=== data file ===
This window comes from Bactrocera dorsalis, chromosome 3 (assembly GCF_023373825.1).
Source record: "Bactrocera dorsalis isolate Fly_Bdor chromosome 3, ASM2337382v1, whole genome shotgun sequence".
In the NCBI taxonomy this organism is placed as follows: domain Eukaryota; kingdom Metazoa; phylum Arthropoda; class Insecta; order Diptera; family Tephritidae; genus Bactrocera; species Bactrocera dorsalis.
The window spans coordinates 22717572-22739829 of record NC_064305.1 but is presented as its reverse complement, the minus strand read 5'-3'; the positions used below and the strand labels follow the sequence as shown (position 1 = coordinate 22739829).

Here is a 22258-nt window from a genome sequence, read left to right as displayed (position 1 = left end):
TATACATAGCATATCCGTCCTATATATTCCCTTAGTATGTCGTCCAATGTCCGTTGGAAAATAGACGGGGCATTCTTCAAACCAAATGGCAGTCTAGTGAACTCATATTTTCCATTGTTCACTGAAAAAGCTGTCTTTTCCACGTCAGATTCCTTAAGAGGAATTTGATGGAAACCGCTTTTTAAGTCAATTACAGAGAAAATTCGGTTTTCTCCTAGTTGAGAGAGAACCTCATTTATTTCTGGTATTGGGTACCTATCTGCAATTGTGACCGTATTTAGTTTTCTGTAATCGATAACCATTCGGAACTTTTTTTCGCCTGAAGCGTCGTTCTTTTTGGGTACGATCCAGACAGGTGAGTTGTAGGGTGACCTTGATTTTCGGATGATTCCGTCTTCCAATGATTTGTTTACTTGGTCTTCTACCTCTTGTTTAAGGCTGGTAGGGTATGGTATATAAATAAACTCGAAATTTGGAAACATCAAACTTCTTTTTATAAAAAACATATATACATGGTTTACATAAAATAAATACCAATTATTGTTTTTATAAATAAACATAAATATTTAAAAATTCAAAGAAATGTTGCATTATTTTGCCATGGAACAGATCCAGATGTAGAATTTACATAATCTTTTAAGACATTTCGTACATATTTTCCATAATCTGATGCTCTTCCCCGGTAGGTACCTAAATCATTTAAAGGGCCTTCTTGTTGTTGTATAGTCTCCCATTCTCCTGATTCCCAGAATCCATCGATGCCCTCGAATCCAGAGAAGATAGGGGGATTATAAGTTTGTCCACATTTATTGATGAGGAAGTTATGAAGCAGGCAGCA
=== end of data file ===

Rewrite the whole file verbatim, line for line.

This window comes from Bactrocera dorsalis, chromosome 3 (assembly GCF_023373825.1).
Source record: "Bactrocera dorsalis isolate Fly_Bdor chromosome 3, ASM2337382v1, whole genome shotgun sequence".
In the NCBI taxonomy this organism is placed as follows: domain Eukaryota; kingdom Metazoa; phylum Arthropoda; class Insecta; order Diptera; family Tephritidae; genus Bactrocera; species Bactrocera dorsalis.
The window spans coordinates 22717572-22739829 of record NC_064305.1 but is presented as its reverse complement, the minus strand read 5'-3'; the positions used below and the strand labels follow the sequence as shown (position 1 = coordinate 22739829).

Here is a 22258-nt window from a genome sequence, read left to right as displayed (position 1 = left end):
TATACATAGCATATCCGTCCTATATATTCCCTTAGTATGTCGTCCAATGTCCGTTGGAAAATAGACGGGGCATTCTTCAAACCAAATGGCAGTCTAGTGAACTCATATTTTCCATTGTTCACTGAAAAAGCTGTCTTTTCCACGTCAGATTCCTTAAGAGGAATTTGATGGAAACCGCTTTTTAAGTCAATTACAGAGAAAATTCGGTTTTCTCCTAGTTGAGAGAGAACCTCATTTATTTCTGGTATTGGGTACCTATCTGCAATTGTGACCGTATTTAGTTTTCTGTAATCGATAACCATTCGGAACTTTTTTTCGCCTGAAGCGTCGTTCTTTTTGGGTACGATCCAGACAGGTGAGTTGTAGGGTGACCTTGATTTTCGGATGATTCCGTCTTCCAATGATTTGTTTACTTGGTCTTCTACCTCTTGTTTAAGGCTGGTAGGGTATGGTATATAAATAAACTCGAAATTTGGAAACATCAAACTTCTTTTTATAAAAAACATATATACATGGTTTACATAAAATAAATACCAATTATTGTTTTTATAAATAAACATAAATATTTAAAAATTCAAAGAAATGTTGCATTATTTTGCCATGGAACAGATCCAGATGTAGAATTTACATAATCTTTTAAGACATTTCGTACATATTTTCCATAATCTGATGCTCTTCCCCGGTAGGTACCTAAATCATTTAAAGGGCCTTCTTGTTGTTGTATAGTCTCCCATTCTCCTGATTCCCAGAATCCATCGATGCCCTCGAATCCAGAGAAGATAGGGGGATTATAAGTTTGTCCACATTTATTGATGAGGAAGTTATGAAGCAGGCAGCA